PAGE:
Early Tuesday morning I got a phone call from my father. His sister, my aunt, was staying with them for a week or so, and apparently she had some kind of episode. He called the paramedics and they were getting her into an ambulance and taking her to the emergency room.
It kind of became my job to be the liaison between my parents and my siblings and extended family, keeping everyone up-to-date on what my aunt’s status was. I became the “information officer,” communicating with one sibling by instant message, another by phone, a third by text message…and the extended family by phone and email.
My aunt is elderly–83 years old–and has multiple health problems. This is no surprise for an 83 year old woman, but it means the “emergency” was more complicated. I kept up, took notes, passed information, asked questions, repeated answers…on and on. My aunt was in the ER for many hours, then moved to ICU, then moved to a less urgent room. Yesterday, day three, I could feel the buzzing of anxiety coursing through me. I was trying very hard to stay calm, to keep myself level so I could be involved with everything. I couldn’t go visit her in the hospital because I’ve got a cold coming on (and so does the hub), and I don’t want to pass it around. So I’m home, mostly alone (other than the dog) and staying in touch with everyone. And the buzz was getting worse.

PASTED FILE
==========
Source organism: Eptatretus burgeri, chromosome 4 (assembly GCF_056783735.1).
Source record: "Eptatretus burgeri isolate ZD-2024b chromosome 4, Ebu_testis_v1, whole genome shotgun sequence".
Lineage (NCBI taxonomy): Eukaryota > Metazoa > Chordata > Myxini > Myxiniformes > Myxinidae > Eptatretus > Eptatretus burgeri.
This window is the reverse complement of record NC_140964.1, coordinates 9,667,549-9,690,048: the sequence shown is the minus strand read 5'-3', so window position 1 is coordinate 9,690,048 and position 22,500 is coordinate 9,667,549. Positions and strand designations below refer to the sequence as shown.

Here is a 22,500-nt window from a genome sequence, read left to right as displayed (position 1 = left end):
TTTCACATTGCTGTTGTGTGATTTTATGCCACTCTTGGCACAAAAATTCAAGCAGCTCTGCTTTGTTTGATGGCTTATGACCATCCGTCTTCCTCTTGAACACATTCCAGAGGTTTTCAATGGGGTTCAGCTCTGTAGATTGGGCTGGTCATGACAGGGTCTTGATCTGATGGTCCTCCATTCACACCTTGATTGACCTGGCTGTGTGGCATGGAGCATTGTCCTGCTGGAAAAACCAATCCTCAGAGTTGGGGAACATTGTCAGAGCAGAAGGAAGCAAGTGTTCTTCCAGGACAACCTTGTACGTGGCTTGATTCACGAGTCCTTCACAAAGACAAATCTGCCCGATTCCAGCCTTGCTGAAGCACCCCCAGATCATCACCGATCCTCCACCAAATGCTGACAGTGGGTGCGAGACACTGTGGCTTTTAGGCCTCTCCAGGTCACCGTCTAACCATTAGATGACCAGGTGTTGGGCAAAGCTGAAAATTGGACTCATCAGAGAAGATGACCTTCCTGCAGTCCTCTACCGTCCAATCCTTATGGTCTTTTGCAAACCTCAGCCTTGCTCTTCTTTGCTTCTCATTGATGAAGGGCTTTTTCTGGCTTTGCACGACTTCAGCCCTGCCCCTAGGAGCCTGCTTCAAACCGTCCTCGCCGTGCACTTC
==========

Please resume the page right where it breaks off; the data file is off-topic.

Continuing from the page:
I tried distraction (which rarely works well for me), I tried activity, I tried other techniques I’d learned with my therapist(s). Not much helped, so I broke down and emailed my therapist to see if she had any other suggestions. And I told her, it’s like when you’re nauseous and you know that if you just puke and get it over with, you’ll feel better. Fortunately for me, my therapist is well aware of my sense of humor and she gets me pretty well. She pretty much responded, saying I probably should just puke and get it over with.
Find a safe way to let it go, let the feelings come, accept them, feel them. Let the fear, the anxiety, the stress all in and do what I needed to do to get through them. I thanked her, like a good client, and told her I would try, but I was afraid. I was afraid to let go because what if I couldn’t stop it? What if I couldn’t come out of “it” on my own?
In the end, I did “puke and get it over with” in my own way. I can’t say I let it go 100%, but I let myself worry and I let myself cry a bit. I focused on dealing with the anxiety sitting in my stomach…and then I tried to move on to the next thing I needed to do. I am lucky that I was also able to talk to my husband about “puking” and that he understood.
I am thankful for the people around me who are there to help me and support me. I hope you have people like that in your lives, too.